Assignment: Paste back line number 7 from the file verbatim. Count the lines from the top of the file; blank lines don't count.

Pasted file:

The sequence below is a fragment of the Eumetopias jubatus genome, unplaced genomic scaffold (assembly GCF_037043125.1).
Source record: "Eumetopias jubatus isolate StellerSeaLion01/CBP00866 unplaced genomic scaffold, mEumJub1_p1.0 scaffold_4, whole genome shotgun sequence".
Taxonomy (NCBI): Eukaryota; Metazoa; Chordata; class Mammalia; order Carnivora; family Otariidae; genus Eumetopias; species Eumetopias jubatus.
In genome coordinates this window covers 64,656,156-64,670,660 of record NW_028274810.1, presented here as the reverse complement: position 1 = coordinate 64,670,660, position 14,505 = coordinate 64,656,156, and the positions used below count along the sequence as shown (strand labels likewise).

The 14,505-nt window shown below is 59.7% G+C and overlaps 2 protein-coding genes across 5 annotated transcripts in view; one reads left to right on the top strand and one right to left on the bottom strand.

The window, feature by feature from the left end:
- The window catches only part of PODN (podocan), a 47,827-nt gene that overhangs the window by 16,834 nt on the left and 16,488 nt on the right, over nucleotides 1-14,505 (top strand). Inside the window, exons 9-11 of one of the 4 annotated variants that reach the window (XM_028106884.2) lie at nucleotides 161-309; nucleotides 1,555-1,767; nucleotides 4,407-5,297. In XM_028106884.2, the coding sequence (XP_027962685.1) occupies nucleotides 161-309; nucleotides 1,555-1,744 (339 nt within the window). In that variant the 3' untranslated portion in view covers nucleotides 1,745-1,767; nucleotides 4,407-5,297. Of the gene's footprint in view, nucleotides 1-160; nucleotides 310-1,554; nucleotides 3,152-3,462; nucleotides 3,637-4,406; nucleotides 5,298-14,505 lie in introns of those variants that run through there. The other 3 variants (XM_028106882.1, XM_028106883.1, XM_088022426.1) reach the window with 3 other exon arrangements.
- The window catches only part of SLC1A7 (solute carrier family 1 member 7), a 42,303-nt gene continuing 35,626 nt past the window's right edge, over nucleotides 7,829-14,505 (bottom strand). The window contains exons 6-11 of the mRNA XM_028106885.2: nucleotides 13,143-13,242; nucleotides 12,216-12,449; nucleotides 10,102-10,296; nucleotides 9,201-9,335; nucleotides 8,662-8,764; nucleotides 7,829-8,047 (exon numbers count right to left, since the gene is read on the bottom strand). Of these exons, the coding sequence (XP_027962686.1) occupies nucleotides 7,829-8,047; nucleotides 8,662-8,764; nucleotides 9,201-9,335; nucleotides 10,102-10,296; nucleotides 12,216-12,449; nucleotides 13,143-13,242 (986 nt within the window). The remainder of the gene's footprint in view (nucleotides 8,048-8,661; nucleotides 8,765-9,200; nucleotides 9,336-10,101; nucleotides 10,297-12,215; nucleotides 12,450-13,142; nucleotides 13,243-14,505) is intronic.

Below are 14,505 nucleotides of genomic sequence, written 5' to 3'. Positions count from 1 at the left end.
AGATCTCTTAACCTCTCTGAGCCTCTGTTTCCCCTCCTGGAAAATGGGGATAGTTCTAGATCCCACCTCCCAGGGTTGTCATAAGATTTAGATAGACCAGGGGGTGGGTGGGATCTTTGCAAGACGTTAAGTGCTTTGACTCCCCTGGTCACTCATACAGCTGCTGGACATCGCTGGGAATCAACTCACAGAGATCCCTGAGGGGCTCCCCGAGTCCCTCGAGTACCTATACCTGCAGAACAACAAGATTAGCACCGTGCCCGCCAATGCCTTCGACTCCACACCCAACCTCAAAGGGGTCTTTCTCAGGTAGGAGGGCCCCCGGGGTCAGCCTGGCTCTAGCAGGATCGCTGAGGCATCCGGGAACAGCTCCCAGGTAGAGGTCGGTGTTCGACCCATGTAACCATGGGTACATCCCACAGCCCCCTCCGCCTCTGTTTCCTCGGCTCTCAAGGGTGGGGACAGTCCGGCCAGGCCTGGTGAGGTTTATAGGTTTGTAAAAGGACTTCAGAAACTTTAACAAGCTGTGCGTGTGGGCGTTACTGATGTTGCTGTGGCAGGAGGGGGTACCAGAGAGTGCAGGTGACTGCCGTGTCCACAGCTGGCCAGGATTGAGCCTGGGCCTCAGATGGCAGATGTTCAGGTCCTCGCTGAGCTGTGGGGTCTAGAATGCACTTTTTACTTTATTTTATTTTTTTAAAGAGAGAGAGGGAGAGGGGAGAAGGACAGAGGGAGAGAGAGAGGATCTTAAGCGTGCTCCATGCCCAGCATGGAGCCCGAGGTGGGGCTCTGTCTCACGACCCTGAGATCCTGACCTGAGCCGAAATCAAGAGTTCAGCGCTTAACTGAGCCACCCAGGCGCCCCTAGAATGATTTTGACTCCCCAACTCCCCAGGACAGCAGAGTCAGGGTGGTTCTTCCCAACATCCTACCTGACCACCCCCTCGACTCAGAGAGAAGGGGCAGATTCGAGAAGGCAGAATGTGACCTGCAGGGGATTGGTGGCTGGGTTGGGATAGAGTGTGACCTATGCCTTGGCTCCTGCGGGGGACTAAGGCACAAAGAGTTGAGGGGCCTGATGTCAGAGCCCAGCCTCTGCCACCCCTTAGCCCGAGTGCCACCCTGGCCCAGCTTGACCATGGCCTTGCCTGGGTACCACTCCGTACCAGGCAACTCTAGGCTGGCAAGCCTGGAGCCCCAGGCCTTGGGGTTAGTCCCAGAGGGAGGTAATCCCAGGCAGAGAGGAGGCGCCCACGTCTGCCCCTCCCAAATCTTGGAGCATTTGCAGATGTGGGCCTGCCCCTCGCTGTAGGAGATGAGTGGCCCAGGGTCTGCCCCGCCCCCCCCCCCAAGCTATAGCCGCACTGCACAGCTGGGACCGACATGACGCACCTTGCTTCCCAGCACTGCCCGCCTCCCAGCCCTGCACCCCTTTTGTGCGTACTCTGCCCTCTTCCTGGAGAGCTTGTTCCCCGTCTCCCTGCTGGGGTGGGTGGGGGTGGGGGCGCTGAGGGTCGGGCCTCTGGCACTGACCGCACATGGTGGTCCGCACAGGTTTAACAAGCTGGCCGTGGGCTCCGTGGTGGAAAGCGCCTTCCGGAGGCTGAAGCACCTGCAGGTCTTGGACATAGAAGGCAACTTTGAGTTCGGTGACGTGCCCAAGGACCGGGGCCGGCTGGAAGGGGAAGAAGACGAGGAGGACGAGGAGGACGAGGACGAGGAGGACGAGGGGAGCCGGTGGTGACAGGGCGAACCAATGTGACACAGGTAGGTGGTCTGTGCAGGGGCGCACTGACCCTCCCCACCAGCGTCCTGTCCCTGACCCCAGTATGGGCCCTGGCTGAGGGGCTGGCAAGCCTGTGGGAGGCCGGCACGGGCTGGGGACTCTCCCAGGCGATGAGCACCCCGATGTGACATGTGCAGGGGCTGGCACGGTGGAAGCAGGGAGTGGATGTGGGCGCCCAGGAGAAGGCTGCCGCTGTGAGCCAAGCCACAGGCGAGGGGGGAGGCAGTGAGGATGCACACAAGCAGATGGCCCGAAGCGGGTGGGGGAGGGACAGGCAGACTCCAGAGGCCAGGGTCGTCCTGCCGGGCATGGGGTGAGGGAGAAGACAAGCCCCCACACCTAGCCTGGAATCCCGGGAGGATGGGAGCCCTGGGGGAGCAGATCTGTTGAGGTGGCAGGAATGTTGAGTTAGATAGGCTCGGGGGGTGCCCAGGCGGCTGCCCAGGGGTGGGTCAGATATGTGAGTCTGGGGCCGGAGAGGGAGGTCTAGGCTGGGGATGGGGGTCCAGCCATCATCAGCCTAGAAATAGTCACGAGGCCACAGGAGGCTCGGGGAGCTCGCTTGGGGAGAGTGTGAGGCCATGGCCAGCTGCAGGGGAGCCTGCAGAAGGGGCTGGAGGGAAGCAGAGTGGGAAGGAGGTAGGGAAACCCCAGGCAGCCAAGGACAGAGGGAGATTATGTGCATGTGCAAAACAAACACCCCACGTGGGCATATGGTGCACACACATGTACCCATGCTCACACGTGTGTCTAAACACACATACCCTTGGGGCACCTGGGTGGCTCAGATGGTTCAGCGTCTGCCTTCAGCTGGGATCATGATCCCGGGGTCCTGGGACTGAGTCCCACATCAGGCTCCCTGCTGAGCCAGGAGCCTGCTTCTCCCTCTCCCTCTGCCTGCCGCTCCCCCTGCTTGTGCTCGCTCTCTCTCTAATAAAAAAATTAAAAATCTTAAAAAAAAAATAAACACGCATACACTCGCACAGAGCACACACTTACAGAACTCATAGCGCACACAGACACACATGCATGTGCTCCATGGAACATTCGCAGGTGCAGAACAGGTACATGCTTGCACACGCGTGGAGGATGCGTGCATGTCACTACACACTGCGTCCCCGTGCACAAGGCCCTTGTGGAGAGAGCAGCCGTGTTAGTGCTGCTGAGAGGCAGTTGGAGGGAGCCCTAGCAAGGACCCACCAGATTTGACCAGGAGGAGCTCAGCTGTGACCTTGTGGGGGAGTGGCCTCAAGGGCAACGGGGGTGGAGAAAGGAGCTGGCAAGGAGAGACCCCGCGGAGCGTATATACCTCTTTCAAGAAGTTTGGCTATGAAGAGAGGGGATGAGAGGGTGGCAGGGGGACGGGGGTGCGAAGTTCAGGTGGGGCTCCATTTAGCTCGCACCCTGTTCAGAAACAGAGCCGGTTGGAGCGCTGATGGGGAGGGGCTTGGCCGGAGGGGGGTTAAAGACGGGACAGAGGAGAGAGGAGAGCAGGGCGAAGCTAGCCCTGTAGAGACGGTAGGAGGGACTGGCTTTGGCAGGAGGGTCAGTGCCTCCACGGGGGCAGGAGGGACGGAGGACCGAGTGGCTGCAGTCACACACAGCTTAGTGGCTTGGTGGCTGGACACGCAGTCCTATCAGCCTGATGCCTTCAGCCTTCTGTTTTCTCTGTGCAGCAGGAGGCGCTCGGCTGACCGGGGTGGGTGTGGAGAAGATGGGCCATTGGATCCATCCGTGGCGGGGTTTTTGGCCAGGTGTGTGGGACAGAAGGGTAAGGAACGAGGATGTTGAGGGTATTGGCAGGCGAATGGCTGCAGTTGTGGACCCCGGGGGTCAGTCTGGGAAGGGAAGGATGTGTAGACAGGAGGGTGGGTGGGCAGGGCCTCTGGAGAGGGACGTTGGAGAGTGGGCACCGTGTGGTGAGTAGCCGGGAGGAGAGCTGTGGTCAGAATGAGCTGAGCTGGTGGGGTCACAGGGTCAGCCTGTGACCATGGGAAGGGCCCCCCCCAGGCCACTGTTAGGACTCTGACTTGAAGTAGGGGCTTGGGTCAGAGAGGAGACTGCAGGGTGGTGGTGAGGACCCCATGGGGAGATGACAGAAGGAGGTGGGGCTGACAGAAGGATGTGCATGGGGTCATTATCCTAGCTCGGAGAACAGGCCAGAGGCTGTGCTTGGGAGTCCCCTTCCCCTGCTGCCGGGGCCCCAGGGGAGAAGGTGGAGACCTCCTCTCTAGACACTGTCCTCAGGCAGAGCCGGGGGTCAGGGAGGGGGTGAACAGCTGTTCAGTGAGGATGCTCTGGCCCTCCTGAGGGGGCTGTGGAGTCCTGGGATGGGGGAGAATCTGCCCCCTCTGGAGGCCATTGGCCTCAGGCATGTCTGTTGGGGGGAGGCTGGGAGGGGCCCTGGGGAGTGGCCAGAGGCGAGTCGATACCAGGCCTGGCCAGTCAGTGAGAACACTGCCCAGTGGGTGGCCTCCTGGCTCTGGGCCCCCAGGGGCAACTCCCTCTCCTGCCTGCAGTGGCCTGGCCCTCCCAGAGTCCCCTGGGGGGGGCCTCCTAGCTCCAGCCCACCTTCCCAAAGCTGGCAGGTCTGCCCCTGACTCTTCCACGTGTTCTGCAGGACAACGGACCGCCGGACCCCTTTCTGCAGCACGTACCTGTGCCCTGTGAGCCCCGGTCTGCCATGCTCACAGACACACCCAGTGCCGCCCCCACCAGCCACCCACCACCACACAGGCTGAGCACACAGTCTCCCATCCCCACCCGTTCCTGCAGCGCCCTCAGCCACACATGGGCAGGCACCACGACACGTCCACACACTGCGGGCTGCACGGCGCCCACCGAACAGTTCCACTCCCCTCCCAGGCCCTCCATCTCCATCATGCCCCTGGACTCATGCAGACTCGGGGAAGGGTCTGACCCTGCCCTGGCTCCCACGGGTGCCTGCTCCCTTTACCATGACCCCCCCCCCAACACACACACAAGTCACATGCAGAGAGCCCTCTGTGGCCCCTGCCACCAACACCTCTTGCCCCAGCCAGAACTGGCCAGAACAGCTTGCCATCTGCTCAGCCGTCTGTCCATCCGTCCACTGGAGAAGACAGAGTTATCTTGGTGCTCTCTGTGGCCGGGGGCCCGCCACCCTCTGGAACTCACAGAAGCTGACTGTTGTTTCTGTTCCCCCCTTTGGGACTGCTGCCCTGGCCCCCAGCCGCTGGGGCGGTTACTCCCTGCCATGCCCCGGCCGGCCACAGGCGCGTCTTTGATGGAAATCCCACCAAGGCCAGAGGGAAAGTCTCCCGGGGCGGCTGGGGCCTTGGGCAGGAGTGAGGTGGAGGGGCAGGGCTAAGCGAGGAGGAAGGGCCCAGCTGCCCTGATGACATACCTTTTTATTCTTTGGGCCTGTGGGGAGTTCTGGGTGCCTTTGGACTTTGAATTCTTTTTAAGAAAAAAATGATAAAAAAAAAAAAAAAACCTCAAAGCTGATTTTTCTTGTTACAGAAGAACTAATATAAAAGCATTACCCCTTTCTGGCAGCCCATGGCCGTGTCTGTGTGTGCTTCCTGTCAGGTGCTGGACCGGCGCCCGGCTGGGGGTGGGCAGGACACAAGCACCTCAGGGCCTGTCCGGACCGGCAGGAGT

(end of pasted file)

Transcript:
- The window catches only part of PODN (podocan), a 47,827-nt gene that overhangs the window by 16,834 nt on the left and 16,488 nt on the right, over nucleotides 1-14,505 (top strand). Inside the window, exons 9-11 of one of the 4 annotated variants that reach the window (XM_028106884.2) lie at nucleotides 161-309; nucleotides 1,555-1,767; nucleotides 4,407-5,297. In XM_028106884.2, the coding sequence (XP_027962685.1) occupies nucleotides 161-309; nucleotides 1,555-1,744 (339 nt within the window). In that variant the 3' untranslated portion in view covers nucleotides 1,745-1,767; nucleotides 4,407-5,297. Of the gene's footprint in view, nucleotides 1-160; nucleotides 310-1,554; nucleotides 3,152-3,462; nucleotides 3,637-4,406; nucleotides 5,298-14,505 lie in introns of those variants that run through there. The other 3 variants (XM_028106882.1, XM_028106883.1, XM_088022426.1) reach the window with 3 other exon arrangements.